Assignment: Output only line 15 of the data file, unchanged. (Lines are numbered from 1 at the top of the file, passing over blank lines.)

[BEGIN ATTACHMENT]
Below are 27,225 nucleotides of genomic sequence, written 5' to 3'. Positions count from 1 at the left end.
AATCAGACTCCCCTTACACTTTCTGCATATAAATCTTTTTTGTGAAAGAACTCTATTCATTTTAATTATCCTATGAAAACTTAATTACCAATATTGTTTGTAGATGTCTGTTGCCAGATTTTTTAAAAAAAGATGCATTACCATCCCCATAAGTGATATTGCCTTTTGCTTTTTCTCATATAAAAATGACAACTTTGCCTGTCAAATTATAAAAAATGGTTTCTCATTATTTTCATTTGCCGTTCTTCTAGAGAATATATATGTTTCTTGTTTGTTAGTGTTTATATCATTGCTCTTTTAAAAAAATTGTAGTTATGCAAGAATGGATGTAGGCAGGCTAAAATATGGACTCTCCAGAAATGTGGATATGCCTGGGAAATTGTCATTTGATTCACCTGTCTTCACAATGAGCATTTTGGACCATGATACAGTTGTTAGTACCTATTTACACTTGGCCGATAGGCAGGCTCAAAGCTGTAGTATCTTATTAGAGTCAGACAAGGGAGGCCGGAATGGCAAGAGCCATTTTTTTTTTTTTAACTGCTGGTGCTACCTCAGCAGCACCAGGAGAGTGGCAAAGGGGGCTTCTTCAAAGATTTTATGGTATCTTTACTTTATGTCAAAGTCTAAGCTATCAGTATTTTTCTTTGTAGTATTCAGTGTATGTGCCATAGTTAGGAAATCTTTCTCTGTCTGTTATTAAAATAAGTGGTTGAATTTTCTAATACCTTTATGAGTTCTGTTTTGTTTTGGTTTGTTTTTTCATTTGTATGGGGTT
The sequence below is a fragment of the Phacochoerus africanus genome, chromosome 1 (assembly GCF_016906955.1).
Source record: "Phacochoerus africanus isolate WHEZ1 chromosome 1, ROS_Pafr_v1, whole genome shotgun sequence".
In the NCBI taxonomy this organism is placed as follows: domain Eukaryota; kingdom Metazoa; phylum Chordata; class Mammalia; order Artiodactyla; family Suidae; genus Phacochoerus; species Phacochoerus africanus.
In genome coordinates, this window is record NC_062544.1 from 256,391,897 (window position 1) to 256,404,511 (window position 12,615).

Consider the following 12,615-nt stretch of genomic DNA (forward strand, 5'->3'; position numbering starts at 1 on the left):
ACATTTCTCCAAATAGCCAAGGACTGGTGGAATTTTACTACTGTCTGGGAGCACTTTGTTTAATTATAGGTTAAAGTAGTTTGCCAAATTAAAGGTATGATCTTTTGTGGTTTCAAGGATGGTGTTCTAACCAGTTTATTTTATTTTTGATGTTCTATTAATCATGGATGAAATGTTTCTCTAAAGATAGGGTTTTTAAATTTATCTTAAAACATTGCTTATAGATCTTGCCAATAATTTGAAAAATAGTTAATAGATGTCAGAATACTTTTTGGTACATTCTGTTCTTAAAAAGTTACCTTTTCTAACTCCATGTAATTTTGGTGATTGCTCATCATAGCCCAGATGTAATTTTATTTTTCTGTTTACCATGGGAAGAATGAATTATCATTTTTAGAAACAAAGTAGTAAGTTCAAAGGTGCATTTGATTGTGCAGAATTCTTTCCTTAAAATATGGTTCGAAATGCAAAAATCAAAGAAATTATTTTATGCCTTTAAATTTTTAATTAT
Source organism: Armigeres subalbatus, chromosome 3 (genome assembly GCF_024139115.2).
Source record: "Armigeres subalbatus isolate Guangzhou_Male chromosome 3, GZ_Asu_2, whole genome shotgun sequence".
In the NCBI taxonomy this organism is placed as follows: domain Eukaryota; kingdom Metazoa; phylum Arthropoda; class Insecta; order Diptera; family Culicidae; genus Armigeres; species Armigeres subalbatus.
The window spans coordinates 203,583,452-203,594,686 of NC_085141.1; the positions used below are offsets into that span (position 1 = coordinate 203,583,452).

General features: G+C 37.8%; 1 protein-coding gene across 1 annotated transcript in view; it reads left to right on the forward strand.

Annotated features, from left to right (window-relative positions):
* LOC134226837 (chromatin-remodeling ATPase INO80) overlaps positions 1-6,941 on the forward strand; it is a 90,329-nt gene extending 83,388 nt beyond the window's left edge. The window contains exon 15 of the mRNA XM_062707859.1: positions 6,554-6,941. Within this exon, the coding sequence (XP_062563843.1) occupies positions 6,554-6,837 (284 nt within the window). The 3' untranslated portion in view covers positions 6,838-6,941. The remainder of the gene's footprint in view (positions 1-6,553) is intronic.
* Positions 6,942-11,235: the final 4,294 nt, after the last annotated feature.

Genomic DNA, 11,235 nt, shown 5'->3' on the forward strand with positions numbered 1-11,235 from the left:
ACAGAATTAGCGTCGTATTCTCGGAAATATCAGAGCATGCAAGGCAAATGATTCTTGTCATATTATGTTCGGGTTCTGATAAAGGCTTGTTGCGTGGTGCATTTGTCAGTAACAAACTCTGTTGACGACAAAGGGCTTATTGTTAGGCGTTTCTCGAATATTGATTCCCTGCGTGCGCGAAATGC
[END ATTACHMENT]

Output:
* LOC134226837 (chromatin-remodeling ATPase INO80) overlaps positions 1-6,941 on the forward strand; it is a 90,329-nt gene extending 83,388 nt beyond the window's left edge. The window contains exon 15 of the mRNA XM_062707859.1: positions 6,554-6,941. Within this exon, the coding sequence (XP_062563843.1) occupies positions 6,554-6,837 (284 nt within the window). The 3' untranslated portion in view covers positions 6,838-6,941. The remainder of the gene's footprint in view (positions 1-6,553) is intronic.